Lyrics, as Ulvang points out, escape cliches and never go in the direction you’re expecting, such as rhyming “window” and “stereo.” For him, the band’s secret sauce is the combination of Schultz’s poetic writing and Fraites’ odd thinking. Together, they write dark songs that are catchy enough to get you singing along without always thinking about what you’re singing about.

Case in point: “Ho Hey,” which shot The Lumineers to fame after being featured in a TV show called “Hart of Dixie.” While the sweet chorus of “I belong with you, you belong with me, you’re my sweetheart” has made it a go-to wedding song, Schultz actually wrote the band’s breakout hit about losing love and almost losing his dream. “I don’t know where I belong,” he sings. “I don’t know where I went wrong. Oh, but I can write a song.”

When he turned 30 and was still sleeping on an air mattress on tour, he was ready to call it quits.

“It’s discouraging to feel like what you’re doing matters to you,” he said, “but it’s not being heard in the way you want.”

Even when they got signed, it irked him to hear someone in the biz refer to their sound as “cute.” “I was writing songs that were really personal and vulnerable,” he said. “That’s why you feel like this maybe won’t work out. Maybe it means I’ll get this other job and do music on the side.”

Of course, it worked out.

Schultz could use that reminder sometimes. He still worries people are going to leave halfway through a show.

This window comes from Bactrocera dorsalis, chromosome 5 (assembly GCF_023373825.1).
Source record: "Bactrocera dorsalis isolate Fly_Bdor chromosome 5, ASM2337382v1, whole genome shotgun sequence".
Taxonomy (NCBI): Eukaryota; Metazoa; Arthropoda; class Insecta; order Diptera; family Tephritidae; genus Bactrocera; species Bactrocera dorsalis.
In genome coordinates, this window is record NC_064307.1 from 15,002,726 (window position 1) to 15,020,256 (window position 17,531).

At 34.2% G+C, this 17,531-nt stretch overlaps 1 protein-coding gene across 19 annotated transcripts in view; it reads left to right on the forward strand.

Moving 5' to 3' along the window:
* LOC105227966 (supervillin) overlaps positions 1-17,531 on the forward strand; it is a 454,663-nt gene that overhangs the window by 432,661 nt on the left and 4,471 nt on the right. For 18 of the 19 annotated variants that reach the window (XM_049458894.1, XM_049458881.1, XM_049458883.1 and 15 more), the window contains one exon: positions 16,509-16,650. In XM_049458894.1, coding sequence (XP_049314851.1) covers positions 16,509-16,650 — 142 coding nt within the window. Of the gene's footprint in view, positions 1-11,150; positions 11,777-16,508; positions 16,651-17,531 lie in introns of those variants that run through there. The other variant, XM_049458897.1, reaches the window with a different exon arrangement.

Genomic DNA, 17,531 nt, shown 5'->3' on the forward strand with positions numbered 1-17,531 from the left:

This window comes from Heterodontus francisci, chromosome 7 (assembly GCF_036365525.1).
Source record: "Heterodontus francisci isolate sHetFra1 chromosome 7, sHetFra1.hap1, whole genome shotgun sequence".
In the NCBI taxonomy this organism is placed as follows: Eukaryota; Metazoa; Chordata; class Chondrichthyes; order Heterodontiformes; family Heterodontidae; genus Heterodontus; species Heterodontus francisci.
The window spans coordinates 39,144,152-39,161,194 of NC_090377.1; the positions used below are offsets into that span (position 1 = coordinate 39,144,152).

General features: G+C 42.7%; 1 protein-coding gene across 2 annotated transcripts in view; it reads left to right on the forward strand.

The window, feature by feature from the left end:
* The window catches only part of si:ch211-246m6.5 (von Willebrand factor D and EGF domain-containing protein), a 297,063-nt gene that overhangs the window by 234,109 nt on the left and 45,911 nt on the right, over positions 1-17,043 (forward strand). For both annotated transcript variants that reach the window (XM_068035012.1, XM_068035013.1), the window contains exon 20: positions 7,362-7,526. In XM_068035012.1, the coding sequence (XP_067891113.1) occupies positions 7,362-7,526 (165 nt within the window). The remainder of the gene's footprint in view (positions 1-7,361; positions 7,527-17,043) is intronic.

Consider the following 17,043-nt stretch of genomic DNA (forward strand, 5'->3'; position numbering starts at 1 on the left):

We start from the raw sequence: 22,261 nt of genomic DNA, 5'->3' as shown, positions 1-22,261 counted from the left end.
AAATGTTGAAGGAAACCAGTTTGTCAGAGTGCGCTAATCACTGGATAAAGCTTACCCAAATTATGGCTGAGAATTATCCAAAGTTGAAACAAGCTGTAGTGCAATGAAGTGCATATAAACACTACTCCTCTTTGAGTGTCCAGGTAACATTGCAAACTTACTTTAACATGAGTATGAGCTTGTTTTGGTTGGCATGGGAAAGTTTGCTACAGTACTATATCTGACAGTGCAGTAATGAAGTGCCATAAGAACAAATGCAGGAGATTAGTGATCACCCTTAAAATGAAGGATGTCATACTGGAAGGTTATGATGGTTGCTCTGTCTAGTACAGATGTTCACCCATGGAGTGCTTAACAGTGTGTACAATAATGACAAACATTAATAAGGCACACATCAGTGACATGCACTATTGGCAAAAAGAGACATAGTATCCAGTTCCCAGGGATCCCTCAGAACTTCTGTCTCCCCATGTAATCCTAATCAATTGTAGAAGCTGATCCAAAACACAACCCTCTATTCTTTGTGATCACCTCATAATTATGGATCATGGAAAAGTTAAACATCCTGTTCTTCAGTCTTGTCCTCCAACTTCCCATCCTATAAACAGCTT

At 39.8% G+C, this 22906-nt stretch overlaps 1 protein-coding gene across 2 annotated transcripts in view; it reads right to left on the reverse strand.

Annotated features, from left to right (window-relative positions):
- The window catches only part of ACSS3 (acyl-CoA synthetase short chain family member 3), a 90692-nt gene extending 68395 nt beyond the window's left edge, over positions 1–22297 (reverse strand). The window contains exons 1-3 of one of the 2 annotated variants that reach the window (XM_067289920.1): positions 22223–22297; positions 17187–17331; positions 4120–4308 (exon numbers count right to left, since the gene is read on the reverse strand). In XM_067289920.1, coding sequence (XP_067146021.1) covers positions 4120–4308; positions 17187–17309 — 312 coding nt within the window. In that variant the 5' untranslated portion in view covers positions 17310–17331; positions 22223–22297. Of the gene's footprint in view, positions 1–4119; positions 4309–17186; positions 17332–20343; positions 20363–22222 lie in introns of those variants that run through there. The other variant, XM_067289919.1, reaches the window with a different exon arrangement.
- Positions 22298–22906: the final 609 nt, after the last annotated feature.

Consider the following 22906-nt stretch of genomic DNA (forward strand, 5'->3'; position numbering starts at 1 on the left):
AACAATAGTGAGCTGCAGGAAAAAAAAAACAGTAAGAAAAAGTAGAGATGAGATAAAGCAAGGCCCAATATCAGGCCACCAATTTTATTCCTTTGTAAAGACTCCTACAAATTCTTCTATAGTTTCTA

“I still don’t believe this yurt we’re staying in is something I can afford,” Schultz says of his vacation rental. “Before shows, I can’t look at lines outside venues. I don’t understand why they’re all coming. No one deserves for thousands of people to line up to see you.”

But thousands of people do that, partly because they’ve connected with so many songs beyond “Ho Hey” and “Ophelia.”

Slower songs such as “Stubborn Love” and “Slow it Down” were never on the radio and still boast more than 100 million streams on Spotify.

And, yes, that’s something Schultz looks at.

“I can be competitive,” he says sharply.

He doesn’t think about creating a hit when writing, though. He just wants to create goosebumps.

On tour this year, Ulvang felt goosebumps every time he stood on the side of the stage and watched Schultz sing a song called “Long Way Home.”

“That’s pretty crazy to hear a song hundreds of times and it still brings that much emotion,” Ulvang said.

Other songs by The Lumineers have that effect on fans enough for them to get tattoos of the lyrics. Schultz weekly shares photos from fans with the hashtag #MyLumineersTattoo.

For a guy who fought so hard for people to hear his songs at little house shows and just wanted to make enough money playing music that he didn’t need to bus tables, it’s overwhelming to see his words printed forever on another person’s skin. It’s the kind of thing that reminds Schultz that people are listening. It’s not that his fight is over, but more like he has more people fighting alongside him. “I feel calm,” Schultz said. “I’m more worried about writing good music and something I want to play in 40 years.”